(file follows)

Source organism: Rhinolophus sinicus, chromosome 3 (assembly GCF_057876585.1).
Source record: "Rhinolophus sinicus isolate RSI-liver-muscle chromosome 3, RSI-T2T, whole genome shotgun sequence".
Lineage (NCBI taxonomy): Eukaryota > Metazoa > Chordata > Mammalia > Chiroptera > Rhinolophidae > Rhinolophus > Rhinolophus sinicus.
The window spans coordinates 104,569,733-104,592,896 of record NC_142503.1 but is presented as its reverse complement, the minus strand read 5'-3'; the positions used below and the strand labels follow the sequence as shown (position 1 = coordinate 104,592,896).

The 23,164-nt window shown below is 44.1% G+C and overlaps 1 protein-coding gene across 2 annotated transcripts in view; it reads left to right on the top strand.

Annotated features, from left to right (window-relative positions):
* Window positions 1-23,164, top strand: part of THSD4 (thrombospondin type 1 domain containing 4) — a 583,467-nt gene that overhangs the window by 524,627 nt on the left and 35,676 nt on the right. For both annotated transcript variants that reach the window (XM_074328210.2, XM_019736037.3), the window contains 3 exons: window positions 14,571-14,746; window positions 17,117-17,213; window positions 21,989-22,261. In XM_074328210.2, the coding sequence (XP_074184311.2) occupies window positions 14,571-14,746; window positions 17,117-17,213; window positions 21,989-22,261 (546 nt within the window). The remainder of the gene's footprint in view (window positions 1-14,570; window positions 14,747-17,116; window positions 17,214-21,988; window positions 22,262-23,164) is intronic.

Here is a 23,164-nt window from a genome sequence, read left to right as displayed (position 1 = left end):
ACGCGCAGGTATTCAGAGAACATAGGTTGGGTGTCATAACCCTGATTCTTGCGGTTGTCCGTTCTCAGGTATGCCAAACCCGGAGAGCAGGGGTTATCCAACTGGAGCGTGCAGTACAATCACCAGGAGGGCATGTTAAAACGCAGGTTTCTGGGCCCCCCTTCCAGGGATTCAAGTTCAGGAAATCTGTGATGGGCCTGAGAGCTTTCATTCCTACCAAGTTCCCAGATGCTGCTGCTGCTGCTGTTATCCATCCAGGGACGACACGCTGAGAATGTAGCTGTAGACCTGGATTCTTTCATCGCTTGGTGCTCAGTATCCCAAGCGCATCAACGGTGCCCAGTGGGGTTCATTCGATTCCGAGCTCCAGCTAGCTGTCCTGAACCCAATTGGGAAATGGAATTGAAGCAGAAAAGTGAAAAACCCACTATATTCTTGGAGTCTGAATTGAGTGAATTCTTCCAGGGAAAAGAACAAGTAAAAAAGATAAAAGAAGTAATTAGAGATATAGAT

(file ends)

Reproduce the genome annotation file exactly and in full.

Source organism: Rhinolophus sinicus, chromosome 3 (assembly GCF_057876585.1).
Source record: "Rhinolophus sinicus isolate RSI-liver-muscle chromosome 3, RSI-T2T, whole genome shotgun sequence".
Lineage (NCBI taxonomy): Eukaryota > Metazoa > Chordata > Mammalia > Chiroptera > Rhinolophidae > Rhinolophus > Rhinolophus sinicus.
The window spans coordinates 104,569,733-104,592,896 of record NC_142503.1 but is presented as its reverse complement, the minus strand read 5'-3'; the positions used below and the strand labels follow the sequence as shown (position 1 = coordinate 104,592,896).

The 23,164-nt window shown below is 44.1% G+C and overlaps 1 protein-coding gene across 2 annotated transcripts in view; it reads left to right on the top strand.

Annotated features, from left to right (window-relative positions):
* Window positions 1-23,164, top strand: part of THSD4 (thrombospondin type 1 domain containing 4) — a 583,467-nt gene that overhangs the window by 524,627 nt on the left and 35,676 nt on the right. For both annotated transcript variants that reach the window (XM_074328210.2, XM_019736037.3), the window contains 3 exons: window positions 14,571-14,746; window positions 17,117-17,213; window positions 21,989-22,261. In XM_074328210.2, the coding sequence (XP_074184311.2) occupies window positions 14,571-14,746; window positions 17,117-17,213; window positions 21,989-22,261 (546 nt within the window). The remainder of the gene's footprint in view (window positions 1-14,570; window positions 14,747-17,116; window positions 17,214-21,988; window positions 22,262-23,164) is intronic.

Here is a 23,164-nt window from a genome sequence, read left to right as displayed (position 1 = left end):
ACGCGCAGGTATTCAGAGAACATAGGTTGGGTGTCATAACCCTGATTCTTGCGGTTGTCCGTTCTCAGGTATGCCAAACCCGGAGAGCAGGGGTTATCCAACTGGAGCGTGCAGTACAATCACCAGGAGGGCATGTTAAAACGCAGGTTTCTGGGCCCCCCTTCCAGGGATTCAAGTTCAGGAAATCTGTGATGGGCCTGAGAGCTTTCATTCCTACCAAGTTCCCAGATGCTGCTGCTGCTGCTGTTATCCATCCAGGGACGACACGCTGAGAATGTAGCTGTAGACCTGGATTCTTTCATCGCTTGGTGCTCAGTATCCCAAGCGCATCAACGGTGCCCAGTGGGGTTCATTCGATTCCGAGCTCCAGCTAGCTGTCCTGAACCCAATTGGGAAATGGAATTGAAGCAGAAAAGTGAAAAACCCACTATATTCTTGGAGTCTGAATTGAGTGAATTCTTCCAGGGAAAAGAACAAGTAAAAAAGATAAAAGAAGTAATTAGAGATATAGAT